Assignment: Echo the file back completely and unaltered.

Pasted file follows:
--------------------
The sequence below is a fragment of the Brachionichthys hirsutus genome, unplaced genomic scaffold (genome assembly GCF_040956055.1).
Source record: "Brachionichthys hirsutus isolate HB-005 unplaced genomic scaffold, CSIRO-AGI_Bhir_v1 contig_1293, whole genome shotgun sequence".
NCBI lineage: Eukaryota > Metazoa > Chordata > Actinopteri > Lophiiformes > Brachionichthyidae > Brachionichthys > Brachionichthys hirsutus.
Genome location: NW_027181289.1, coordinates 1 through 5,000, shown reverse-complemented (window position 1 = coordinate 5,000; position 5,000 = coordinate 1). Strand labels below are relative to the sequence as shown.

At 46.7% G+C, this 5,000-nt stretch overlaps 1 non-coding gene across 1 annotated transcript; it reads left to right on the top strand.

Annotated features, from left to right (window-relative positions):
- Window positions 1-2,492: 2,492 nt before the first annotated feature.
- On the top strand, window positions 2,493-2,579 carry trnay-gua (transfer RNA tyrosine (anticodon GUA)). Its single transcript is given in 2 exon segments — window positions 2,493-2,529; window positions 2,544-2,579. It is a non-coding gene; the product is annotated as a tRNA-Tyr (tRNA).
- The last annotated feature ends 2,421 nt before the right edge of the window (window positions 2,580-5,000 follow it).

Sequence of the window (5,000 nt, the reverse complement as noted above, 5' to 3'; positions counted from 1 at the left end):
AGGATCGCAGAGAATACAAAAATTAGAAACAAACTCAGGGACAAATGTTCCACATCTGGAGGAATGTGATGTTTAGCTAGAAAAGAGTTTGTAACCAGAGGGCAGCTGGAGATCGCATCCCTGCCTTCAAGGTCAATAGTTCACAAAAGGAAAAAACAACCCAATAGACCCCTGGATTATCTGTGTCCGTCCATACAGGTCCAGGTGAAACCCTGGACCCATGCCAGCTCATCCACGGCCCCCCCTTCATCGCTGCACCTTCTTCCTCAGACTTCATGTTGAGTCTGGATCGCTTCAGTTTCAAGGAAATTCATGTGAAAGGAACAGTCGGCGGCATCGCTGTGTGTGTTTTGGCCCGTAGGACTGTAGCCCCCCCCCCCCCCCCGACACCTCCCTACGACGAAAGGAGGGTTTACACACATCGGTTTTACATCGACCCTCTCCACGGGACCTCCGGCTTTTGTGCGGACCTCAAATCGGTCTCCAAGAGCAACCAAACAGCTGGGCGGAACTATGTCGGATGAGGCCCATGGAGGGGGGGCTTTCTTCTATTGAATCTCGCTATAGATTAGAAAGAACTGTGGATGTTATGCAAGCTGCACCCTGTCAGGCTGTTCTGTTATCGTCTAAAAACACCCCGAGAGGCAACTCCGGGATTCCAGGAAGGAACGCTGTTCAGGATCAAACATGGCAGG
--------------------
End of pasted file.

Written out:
The sequence below is a fragment of the Brachionichthys hirsutus genome, unplaced genomic scaffold (genome assembly GCF_040956055.1).
Source record: "Brachionichthys hirsutus isolate HB-005 unplaced genomic scaffold, CSIRO-AGI_Bhir_v1 contig_1293, whole genome shotgun sequence".
NCBI lineage: Eukaryota > Metazoa > Chordata > Actinopteri > Lophiiformes > Brachionichthyidae > Brachionichthys > Brachionichthys hirsutus.
Genome location: NW_027181289.1, coordinates 1 through 5,000, shown reverse-complemented (window position 1 = coordinate 5,000; position 5,000 = coordinate 1). Strand labels below are relative to the sequence as shown.

At 46.7% G+C, this 5,000-nt stretch overlaps 1 non-coding gene across 1 annotated transcript; it reads left to right on the top strand.

Annotated features, from left to right (window-relative positions):
- Window positions 1-2,492: 2,492 nt before the first annotated feature.
- On the top strand, window positions 2,493-2,579 carry trnay-gua (transfer RNA tyrosine (anticodon GUA)). Its single transcript is given in 2 exon segments — window positions 2,493-2,529; window positions 2,544-2,579. It is a non-coding gene; the product is annotated as a tRNA-Tyr (tRNA).
- The last annotated feature ends 2,421 nt before the right edge of the window (window positions 2,580-5,000 follow it).

Sequence of the window (5,000 nt, the reverse complement as noted above, 5' to 3'; positions counted from 1 at the left end):
AGGATCGCAGAGAATACAAAAATTAGAAACAAACTCAGGGACAAATGTTCCACATCTGGAGGAATGTGATGTTTAGCTAGAAAAGAGTTTGTAACCAGAGGGCAGCTGGAGATCGCATCCCTGCCTTCAAGGTCAATAGTTCACAAAAGGAAAAAACAACCCAATAGACCCCTGGATTATCTGTGTCCGTCCATACAGGTCCAGGTGAAACCCTGGACCCATGCCAGCTCATCCACGGCCCCCCCTTCATCGCTGCACCTTCTTCCTCAGACTTCATGTTGAGTCTGGATCGCTTCAGTTTCAAGGAAATTCATGTGAAAGGAACAGTCGGCGGCATCGCTGTGTGTGTTTTGGCCCGTAGGACTGTAGCCCCCCCCCCCCCCCCGACACCTCCCTACGACGAAAGGAGGGTTTACACACATCGGTTTTACATCGACCCTCTCCACGGGACCTCCGGCTTTTGTGCGGACCTCAAATCGGTCTCCAAGAGCAACCAAACAGCTGGGCGGAACTATGTCGGATGAGGCCCATGGAGGGGGGGCTTTCTTCTATTGAATCTCGCTATAGATTAGAAAGAACTGTGGATGTTATGCAAGCTGCACCCTGTCAGGCTGTTCTGTTATCGTCTAAAAACACCCCGAGAGGCAACTCCGGGATTCCAGGAAGGAACGCTGTTCAGGATCAAACATGGCAGG